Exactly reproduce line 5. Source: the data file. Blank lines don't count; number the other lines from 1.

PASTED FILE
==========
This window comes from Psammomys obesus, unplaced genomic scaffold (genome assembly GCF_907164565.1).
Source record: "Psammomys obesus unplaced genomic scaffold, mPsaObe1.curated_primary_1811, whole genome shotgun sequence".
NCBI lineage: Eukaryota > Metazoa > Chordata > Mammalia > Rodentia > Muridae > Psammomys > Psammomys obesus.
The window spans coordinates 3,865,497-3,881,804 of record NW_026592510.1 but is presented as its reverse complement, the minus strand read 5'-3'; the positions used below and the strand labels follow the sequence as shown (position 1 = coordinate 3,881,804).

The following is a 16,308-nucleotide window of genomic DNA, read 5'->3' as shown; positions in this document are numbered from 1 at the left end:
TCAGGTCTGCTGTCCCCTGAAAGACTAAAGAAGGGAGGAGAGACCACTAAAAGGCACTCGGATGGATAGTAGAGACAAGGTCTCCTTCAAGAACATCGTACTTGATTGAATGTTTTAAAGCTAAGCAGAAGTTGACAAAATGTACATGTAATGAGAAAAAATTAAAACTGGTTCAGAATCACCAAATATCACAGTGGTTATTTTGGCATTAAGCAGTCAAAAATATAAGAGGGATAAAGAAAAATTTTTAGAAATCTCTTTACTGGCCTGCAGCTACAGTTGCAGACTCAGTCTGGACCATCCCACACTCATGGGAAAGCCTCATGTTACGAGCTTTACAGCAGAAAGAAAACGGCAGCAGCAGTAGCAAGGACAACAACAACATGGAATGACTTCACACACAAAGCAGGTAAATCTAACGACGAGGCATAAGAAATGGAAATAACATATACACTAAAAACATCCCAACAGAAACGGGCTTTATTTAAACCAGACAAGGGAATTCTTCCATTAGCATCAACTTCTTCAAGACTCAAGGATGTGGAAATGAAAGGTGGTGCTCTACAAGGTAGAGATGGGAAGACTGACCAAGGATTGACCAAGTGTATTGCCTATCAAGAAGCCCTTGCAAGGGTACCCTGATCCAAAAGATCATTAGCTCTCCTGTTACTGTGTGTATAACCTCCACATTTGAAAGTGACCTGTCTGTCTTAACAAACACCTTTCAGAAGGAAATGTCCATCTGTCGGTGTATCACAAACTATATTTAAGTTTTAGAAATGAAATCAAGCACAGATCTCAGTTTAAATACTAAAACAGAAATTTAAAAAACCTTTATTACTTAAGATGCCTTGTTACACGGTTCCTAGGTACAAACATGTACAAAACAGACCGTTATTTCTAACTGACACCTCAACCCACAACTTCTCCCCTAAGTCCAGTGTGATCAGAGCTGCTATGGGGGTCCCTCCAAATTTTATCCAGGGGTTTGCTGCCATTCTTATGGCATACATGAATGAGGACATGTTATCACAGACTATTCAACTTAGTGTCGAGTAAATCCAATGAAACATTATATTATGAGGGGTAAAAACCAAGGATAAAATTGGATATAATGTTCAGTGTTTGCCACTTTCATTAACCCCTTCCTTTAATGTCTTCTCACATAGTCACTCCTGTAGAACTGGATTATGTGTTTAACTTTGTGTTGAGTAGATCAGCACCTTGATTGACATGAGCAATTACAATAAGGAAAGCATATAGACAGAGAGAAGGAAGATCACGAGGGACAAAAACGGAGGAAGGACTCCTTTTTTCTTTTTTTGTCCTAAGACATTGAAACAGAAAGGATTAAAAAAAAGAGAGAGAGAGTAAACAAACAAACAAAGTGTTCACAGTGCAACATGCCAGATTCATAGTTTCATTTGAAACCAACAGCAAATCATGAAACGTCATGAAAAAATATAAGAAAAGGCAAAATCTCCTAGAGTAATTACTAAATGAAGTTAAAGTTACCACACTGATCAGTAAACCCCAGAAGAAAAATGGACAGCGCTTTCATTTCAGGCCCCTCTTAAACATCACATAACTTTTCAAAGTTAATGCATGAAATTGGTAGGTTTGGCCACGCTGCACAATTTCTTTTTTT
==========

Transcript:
The following is a 16,308-nucleotide window of genomic DNA, read 5'->3' as shown; positions in this document are numbered from 1 at the left end: